It’s 6am on a Saturday morning and a large huddle of students are milling about in a car park in Sheffield. They’re next to a library, but there’s no studying going on today, because today is the day the University of Sheffield Cycling Club (UoSCC) were heading off for a weekend in Wales.
DIRT ISSUE 131 – JANUARY 2013
Words by Alex Kohnert. Photos by Duncan Philpott
At Sheffield we’re lucky to have some of the best riding in the country on our doorstep, in the shape of the Peak District – but that doesn’t stop our sense of adventure wanting us to go further afield. Riding, for uni students, is so much more than just getting outside and smashing up and down hills though. Our Welsh trip came at the end of November, when the days started getting shorter and the coursework started piling up in a big way, so a chance to get away from it all for two days was very popular, and spaces sold out within an hour of them going on sale.
While people were arriving and chucking bikes into the hired van, others who had got there earlier were standing about in the freezing cold chatting about tyre pressures, what the weather was set to be…and the one bight spark who’d already managed to get a mechanical on his way down. The first source of piss–taking for the weekend had already been established, and we hadn’t even left the car park yet. Perfect. Eventually all the gear was stowed away into one ram–packed transit, everyone piled into the rag–tag group of cars we’d pulled together, and we set off about an hour late in a haze of energy drinks and hangovers.
A quick hop down the M6 and everyone arrived at the first stop of the weekend: Coed–y–Brenin. One of Wales’ best trail centres, it doesn’t need any introduction – and after three hours cooped up in cars the whole group was itching to get out and ride. The big prize of the weekend was Sunday’s trip up (and then down) Snowdon though, so nobody wanted to smash themselves to bits on the Saturday – making Saturday’s riding a ‘warm–up’ if you like.
CYB’s eleven and a half mile MBR was the trail of choice for the day, and definitely delivered on its promise to deliver “a mix tape of Coed–y–Brenin’s best bits”. Rocky descents, sweeping berms and a little BMX–style track halfway round, which provided a fun distraction, made for a fantastic couple of hours. By the end of the trail, it was pissing down with rain, but that didn’t stop a fairly sizeable bunch of the hardier guys going for a quick smash around the short but fun MinorTaur before darkness fell. One big plus of Coed for the Saturday was that there were showers available once the day was done – a fact that was highly appreciated by our group of soaked and muddy students!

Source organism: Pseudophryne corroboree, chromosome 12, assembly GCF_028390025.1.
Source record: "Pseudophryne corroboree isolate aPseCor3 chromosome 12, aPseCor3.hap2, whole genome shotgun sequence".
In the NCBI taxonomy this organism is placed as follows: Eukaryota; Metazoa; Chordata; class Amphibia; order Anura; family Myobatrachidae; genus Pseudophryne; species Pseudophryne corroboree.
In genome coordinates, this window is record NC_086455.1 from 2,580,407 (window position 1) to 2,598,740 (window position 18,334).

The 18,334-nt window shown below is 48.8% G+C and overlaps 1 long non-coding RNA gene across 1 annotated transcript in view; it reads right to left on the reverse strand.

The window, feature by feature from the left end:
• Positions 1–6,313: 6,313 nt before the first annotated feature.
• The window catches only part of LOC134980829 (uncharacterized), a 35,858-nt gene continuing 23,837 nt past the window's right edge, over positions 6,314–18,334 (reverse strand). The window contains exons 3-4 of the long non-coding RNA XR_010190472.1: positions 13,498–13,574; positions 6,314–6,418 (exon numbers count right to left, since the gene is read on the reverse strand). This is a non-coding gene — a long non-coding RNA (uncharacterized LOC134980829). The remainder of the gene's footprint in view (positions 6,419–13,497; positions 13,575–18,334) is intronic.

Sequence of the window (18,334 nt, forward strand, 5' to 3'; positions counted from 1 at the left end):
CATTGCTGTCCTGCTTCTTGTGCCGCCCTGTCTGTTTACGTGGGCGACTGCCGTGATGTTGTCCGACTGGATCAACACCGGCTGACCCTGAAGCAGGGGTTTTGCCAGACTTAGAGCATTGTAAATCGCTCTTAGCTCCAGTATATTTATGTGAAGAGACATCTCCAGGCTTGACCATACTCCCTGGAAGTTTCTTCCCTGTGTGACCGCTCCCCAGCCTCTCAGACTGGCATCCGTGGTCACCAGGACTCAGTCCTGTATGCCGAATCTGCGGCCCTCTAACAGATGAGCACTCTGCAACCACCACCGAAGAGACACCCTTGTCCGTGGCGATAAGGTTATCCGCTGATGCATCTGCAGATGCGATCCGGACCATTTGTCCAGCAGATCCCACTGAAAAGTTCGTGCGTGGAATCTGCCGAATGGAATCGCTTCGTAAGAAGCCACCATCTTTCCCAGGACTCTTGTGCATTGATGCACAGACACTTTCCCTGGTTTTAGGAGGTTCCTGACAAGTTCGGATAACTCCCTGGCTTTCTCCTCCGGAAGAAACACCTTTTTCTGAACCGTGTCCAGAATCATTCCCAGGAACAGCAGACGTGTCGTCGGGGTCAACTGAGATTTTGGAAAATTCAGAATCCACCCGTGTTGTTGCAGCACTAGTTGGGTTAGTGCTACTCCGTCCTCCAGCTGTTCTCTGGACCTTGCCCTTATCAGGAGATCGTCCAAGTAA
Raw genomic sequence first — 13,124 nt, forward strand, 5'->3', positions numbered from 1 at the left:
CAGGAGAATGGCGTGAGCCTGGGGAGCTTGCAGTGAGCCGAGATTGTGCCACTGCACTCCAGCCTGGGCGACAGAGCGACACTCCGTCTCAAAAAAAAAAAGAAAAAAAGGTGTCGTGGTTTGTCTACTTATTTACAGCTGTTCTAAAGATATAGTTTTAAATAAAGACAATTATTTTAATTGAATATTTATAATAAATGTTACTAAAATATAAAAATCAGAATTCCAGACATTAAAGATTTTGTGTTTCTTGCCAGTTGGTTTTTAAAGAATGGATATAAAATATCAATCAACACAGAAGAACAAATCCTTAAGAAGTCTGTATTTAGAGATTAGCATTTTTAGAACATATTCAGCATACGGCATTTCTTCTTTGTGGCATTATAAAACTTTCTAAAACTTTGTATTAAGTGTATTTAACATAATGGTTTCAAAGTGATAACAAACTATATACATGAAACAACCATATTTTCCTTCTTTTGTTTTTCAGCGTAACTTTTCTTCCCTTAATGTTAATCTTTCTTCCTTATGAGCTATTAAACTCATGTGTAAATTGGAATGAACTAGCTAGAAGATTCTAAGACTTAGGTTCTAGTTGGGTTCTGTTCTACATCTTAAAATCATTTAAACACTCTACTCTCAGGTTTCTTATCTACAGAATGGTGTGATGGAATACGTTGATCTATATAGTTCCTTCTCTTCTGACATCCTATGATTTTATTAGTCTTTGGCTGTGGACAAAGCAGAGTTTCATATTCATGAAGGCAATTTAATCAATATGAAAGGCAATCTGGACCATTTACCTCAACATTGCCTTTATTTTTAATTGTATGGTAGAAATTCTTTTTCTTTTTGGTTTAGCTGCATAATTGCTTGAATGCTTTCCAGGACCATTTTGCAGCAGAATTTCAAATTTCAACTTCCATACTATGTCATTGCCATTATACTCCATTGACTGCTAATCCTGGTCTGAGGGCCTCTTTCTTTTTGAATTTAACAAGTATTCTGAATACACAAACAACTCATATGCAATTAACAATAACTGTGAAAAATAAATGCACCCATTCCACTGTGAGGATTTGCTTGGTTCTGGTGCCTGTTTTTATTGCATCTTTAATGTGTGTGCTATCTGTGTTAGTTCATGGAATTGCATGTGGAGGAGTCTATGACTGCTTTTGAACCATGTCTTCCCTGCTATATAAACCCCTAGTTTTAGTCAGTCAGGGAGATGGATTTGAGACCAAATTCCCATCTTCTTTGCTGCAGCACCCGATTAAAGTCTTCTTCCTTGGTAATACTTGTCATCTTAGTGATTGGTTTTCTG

After a quick wash everyone shacked–up at our home for the night, a local village hall (reliable and affordable was to accommodate large groups – there were over twenty of us). Who can complain about sleeping in the dry and warmth for £3 a head? Unexpectedly, this came complete with pool table, kettle and lots of foam kids toys (great for bedding), and everyone made themselves comfy. Soon enough, a massive pizza order was put in. Twenty–eight very hungry lads all wanting their body weight in fast food – the local rural Welsh takeaway didn’t know what hit it, and probably made a year’s worth of takings in one night. Soon the beer (generously provided by the club in the price of the trip) started flowing, and everybody began to wind down after a long day. A few guys brought laptops so that pictures and GoPro footage from the day could be looked through, analysed and subsequently mocked.
This pretty much sums up a lot of what the club’s about. Yes, we ride bikes, but we also like to have a few beers and talk bollocks once we’re done. A lot of the time if you’re riding you meet up with your regular group of mates or guys from work, hit the trails for a few hours and then go home for an early kip. When we get back from riding, we’ll usually rendezvous at the pub to chat about the day’s events, often with the risk of casual drinks turning into a mid–week student night out on the town, which certainly leads to knitting together a tight bunch of people. Most of us live on the four or five streets really close together, so it’s hard to make excuses as to why you can’t make it, especially if someone’s knocking on your door. Though it’s not all about the drinking, some of our lot don’t even drink alcohol at all – to help with ‘fitness’ they claim, whatever that is!>>